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The Very Best of the Duke Ellington Song Book

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Album Review

For jazz fans, Ella Fitzgerald's Sings the Duke Ellington Song Book is by far the best in her Song Book series. With the cooperation of Ellington himself plus his orchestra, the set turned into one of the most fabulous jazz dates in history, with extended versions of numerous standards — "Take the "A' Train," "Sophisticated Lady," "Don't Get Around Much Anymore," and "Prelude to a Kiss." The Very Best of the Duke Ellington Song Book reprises only 12 performances from that date (roughly one-third of the total recorded), so it's strictly an introduction to the greater riches that lie in store for listeners. The compilers definitely knew what they were doing, however — fully half of the inclusions are from the small-group date that may have found Ellington himself absent, but these selections actually function as the best on offer, with Ben Webster leading a talented sextet through splendid readings of "Satin Doll" and "Do Nothin' Till You Hear from Me."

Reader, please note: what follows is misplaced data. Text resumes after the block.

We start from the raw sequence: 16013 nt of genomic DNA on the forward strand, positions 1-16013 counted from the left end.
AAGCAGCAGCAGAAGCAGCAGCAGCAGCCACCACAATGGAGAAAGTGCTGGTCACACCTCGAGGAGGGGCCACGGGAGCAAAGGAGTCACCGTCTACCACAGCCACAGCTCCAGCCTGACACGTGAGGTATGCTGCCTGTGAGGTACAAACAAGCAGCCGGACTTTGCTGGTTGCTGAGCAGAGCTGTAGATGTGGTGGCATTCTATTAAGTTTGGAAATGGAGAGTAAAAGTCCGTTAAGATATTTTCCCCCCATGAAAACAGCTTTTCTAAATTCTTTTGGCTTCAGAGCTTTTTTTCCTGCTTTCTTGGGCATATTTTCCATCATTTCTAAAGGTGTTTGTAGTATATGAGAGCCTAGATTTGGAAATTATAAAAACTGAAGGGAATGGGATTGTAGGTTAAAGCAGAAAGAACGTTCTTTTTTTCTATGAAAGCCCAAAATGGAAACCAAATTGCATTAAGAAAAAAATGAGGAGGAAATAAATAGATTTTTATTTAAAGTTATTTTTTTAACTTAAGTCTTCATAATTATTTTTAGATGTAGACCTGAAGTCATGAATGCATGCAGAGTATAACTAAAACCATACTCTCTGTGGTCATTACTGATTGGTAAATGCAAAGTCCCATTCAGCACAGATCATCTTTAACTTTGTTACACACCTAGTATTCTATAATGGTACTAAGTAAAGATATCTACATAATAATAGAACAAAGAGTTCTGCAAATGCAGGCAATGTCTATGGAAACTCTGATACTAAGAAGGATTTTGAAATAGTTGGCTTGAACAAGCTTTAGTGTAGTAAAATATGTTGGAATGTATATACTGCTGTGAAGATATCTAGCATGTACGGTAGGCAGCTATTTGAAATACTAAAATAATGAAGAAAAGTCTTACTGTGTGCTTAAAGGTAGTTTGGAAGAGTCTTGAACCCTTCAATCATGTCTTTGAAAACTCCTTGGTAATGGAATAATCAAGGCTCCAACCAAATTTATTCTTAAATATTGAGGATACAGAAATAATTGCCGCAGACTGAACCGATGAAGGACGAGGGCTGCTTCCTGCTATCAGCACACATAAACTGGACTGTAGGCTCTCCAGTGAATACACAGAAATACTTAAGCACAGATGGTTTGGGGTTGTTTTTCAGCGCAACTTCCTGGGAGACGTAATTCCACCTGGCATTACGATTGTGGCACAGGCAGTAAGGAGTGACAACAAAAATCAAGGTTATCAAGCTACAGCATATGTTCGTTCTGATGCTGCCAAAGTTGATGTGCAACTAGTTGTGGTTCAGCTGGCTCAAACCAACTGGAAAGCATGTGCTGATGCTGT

Born: April 25, 1917 in Newport News, VA

Genre: Jazz

Years Active: '30s, '40s, '50s, '60s, '70s, '80s, '90s

"The First Lady of Song," Ella Fitzgerald was arguably the finest female jazz singer of all time (although some may vote for Sarah Vaughan or Billie Holiday). Blessed with a beautiful voice and a wide range, Fitzgerald could outswing anyone, was a brilliant scat singer, and had near-perfect elocution; one could always understand the words she sang. The one fault was that, since she always sounded so happy to be singing, Fitzgerald did not always dig below the surface of the lyrics she interpreted...
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